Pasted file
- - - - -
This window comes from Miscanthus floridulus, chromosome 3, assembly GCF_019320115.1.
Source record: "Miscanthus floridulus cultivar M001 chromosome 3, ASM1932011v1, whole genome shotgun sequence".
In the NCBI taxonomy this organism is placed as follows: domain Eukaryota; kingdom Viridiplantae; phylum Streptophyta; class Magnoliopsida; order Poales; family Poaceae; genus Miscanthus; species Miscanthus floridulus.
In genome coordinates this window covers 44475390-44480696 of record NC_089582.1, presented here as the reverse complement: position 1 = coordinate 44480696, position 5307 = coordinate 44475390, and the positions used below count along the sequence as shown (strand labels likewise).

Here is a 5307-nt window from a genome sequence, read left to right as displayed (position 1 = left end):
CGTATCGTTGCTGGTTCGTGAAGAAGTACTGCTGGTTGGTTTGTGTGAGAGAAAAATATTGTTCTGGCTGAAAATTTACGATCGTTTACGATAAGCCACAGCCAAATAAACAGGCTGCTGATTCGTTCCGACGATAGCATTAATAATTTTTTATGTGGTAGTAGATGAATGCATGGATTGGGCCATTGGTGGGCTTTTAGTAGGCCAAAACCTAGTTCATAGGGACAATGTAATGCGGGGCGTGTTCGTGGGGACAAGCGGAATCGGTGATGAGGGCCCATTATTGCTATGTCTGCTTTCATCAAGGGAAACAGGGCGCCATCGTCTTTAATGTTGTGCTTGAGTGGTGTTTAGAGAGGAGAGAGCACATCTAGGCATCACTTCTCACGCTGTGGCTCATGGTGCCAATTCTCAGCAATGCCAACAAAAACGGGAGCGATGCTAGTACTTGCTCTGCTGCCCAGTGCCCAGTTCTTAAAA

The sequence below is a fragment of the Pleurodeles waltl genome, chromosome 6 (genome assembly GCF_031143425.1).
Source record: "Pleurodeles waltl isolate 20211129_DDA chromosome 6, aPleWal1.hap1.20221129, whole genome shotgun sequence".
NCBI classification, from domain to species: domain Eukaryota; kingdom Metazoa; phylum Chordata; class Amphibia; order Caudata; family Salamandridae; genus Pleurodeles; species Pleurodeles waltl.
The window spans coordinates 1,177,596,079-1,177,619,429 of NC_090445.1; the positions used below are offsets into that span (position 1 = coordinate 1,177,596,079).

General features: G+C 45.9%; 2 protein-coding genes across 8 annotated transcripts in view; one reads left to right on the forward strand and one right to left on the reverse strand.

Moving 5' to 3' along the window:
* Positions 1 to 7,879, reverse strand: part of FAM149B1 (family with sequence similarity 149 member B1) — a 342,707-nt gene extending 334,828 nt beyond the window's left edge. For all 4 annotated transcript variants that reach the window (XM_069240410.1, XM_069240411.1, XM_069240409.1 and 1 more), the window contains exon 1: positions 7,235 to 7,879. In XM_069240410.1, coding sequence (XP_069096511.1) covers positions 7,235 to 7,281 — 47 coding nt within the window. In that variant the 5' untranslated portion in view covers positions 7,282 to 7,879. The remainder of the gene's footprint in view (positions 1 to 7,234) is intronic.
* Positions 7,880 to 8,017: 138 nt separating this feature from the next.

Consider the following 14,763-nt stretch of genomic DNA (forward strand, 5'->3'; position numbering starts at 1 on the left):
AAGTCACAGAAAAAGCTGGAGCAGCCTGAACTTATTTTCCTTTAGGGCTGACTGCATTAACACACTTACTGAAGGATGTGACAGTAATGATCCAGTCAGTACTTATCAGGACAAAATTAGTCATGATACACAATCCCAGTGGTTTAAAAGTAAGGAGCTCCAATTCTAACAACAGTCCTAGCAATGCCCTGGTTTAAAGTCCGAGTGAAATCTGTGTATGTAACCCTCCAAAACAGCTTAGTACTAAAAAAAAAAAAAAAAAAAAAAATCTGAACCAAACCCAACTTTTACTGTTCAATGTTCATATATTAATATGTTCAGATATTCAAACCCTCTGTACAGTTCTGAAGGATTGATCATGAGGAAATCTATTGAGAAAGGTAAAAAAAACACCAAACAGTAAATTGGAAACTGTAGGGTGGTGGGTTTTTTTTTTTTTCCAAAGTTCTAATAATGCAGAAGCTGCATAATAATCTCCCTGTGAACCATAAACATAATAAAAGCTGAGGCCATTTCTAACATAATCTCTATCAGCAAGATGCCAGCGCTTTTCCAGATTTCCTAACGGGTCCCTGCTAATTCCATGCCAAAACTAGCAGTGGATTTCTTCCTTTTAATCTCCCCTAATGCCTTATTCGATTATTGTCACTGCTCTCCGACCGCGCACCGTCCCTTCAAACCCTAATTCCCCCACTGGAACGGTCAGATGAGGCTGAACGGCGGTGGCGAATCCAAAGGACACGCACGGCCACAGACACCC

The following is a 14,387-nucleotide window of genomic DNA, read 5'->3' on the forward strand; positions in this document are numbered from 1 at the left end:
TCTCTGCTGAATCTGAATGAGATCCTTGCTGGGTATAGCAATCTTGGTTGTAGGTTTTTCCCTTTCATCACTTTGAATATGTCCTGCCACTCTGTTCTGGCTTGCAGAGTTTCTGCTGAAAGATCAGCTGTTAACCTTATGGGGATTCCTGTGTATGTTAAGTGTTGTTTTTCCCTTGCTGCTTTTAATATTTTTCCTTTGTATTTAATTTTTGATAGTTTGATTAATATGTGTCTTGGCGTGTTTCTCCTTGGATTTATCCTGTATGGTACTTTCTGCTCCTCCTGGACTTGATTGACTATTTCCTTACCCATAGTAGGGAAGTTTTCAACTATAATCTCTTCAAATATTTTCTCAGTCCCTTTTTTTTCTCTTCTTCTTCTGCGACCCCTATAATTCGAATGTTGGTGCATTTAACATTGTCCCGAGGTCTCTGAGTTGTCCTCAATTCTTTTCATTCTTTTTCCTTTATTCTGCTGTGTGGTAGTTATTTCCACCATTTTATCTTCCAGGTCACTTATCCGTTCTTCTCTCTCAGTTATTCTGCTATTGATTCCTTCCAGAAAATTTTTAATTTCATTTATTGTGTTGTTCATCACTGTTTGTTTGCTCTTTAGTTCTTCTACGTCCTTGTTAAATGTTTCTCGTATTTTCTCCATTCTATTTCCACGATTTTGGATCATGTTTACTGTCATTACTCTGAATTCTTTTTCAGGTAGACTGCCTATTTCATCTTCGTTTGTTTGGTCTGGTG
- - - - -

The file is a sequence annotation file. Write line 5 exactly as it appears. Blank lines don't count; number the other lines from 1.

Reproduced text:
Here is a 5307-nt window from a genome sequence, read left to right as displayed (position 1 = left end):